Keg Johnson

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Frederic Homer Johnson (November 19, 1908 – November 8, 1967), known professionally as Keg Johnson, was an American jazz trombonist.

Early life[edit]

He was born in Dallas, Texas. His father was a choir director there and also worked at a local Studebaker plant where Keg also worked for a while.

He and his younger brother, Budd Johnson, began their musical careers singing and playing first with their father and later with Portia Pittman, daughter of Booker T. Washington. Keg played various instruments but is most noted for the trombone. The two brothers played in Dallas-area bands as the Blue Moon Chasers and later in Ben Smith's Music Makers. Eventually they performed with an Amarillo group led by Gene Coy called The Happy Black Aces.


Around 1928, in Kansas City, Keg and Budd played in several bands but by 1930 Keg left for Chicago to play with Louis Armstrong, recording his first solo on Armstrong's Basin Street Blues album. When in 1933 Keg went to New York, he played with such greats as Fletcher Henderson and Benny Carter, eventually playing with Cab Calloway at the Cotton Club. Keg remained with Cab Calloway for some 15 years, coinciding with fellow trombonists Claude Jones and DePriest Wheeler and later Tyree Glenn and Quentin Jackson, as well as other musicians such as Dizzy Gillespie,[1] before moving to Los Angeles where he briefly changed careers renovating houses. During the 1950s he returned to New York City where he and his brother recorded the album Let's Swing. In 1961, Keg began playing with Ray Charles and was still in his band when Keg died in Chicago on November 8, 1967.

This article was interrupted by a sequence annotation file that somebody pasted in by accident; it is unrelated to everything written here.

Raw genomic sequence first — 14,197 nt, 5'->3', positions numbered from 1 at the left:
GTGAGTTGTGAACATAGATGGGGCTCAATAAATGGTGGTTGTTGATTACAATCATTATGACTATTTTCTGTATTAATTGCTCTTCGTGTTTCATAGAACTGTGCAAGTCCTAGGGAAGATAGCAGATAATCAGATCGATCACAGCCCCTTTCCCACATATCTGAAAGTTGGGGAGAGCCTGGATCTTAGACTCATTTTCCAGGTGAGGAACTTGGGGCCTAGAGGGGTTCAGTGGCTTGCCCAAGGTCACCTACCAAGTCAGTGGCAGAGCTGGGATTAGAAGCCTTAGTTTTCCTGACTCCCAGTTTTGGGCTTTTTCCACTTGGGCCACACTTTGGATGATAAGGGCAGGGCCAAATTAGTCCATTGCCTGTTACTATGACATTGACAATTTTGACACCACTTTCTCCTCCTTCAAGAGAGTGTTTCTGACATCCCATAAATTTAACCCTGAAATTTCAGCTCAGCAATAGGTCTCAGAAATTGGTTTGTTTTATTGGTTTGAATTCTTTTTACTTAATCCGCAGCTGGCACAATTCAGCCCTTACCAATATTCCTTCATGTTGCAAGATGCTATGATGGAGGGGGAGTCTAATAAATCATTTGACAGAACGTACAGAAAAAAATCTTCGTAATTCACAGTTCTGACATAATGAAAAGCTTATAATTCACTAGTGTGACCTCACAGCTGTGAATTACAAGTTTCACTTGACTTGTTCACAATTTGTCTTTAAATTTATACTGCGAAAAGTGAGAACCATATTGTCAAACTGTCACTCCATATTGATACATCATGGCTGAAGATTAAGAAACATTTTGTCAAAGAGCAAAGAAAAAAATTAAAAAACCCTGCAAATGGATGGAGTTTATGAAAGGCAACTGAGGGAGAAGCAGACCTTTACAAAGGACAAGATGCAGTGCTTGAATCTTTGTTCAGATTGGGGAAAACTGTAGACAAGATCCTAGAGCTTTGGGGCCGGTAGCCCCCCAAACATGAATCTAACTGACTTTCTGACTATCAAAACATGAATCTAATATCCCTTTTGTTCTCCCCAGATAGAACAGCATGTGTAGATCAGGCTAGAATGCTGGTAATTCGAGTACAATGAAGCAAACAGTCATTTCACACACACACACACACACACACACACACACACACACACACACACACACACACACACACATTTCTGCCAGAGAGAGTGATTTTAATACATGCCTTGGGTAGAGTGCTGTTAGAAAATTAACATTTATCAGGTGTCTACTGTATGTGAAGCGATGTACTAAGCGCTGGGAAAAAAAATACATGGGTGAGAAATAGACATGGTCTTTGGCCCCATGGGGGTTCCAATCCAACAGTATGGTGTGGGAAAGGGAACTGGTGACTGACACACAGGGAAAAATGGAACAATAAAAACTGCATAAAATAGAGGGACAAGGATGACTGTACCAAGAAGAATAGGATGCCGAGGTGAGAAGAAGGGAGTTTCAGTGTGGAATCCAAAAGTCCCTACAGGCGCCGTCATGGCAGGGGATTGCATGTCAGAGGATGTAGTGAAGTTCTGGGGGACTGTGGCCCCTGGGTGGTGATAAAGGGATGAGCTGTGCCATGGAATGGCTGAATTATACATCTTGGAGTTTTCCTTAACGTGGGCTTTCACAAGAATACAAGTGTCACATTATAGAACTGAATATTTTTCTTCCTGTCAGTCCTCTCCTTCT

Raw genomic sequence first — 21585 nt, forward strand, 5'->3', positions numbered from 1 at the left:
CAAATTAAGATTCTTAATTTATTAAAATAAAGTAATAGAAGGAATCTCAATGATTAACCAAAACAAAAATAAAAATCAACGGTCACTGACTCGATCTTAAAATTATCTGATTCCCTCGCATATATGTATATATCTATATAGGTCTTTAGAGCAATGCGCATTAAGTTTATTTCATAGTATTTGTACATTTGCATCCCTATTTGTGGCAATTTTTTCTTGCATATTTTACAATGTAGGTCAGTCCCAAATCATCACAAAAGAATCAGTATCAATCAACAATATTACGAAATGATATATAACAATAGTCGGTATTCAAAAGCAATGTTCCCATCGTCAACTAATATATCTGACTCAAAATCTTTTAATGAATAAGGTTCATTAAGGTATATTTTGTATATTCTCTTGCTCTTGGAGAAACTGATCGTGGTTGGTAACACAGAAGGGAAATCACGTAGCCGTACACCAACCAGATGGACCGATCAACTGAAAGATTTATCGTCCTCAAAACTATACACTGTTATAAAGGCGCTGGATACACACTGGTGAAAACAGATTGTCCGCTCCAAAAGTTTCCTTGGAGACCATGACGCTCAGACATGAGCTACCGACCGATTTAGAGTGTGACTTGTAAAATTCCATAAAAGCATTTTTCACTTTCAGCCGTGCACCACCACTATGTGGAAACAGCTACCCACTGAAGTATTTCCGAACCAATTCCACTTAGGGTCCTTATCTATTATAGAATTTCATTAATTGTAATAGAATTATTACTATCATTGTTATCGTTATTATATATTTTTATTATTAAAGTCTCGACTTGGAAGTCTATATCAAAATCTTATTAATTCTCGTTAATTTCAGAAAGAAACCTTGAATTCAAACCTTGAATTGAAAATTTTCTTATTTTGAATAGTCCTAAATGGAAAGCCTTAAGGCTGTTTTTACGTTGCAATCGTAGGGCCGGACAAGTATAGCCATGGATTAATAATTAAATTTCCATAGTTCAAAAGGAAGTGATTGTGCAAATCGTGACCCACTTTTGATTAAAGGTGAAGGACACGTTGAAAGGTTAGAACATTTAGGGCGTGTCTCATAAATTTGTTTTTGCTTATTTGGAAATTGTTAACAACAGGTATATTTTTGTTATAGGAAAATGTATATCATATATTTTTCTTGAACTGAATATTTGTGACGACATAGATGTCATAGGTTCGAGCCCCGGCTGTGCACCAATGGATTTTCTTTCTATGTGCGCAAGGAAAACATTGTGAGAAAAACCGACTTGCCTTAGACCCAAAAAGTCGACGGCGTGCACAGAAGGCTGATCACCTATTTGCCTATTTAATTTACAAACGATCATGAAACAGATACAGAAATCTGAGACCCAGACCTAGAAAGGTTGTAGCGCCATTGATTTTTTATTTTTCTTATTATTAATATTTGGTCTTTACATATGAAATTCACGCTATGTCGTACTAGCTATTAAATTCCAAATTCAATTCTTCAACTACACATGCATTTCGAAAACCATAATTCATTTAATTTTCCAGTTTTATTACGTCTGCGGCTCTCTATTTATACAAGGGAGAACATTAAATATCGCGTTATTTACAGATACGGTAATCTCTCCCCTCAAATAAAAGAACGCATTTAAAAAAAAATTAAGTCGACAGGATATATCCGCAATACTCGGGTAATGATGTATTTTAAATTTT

Personal life[edit]

His son, Frederic Homer "Keg" Johnson, Jr. (October 24, 1939 — May 16, 2015), was a record producer whose first production was the R&B hit, "Going In Circles", performed by The Friends of Distinction. He also produced the Sylvers, Lakeside, Shalamar, LeVert, The Brothers Johnson, Gene Harris, Bobby Womack, the Blind Boys of Alabama, and more.



  1. ^ Gillespie, Dizzy (2009) To Be, Or Not... to Bop, p. 108. U of Minnesota Press At Google Books. Retrieved 18 May 2013.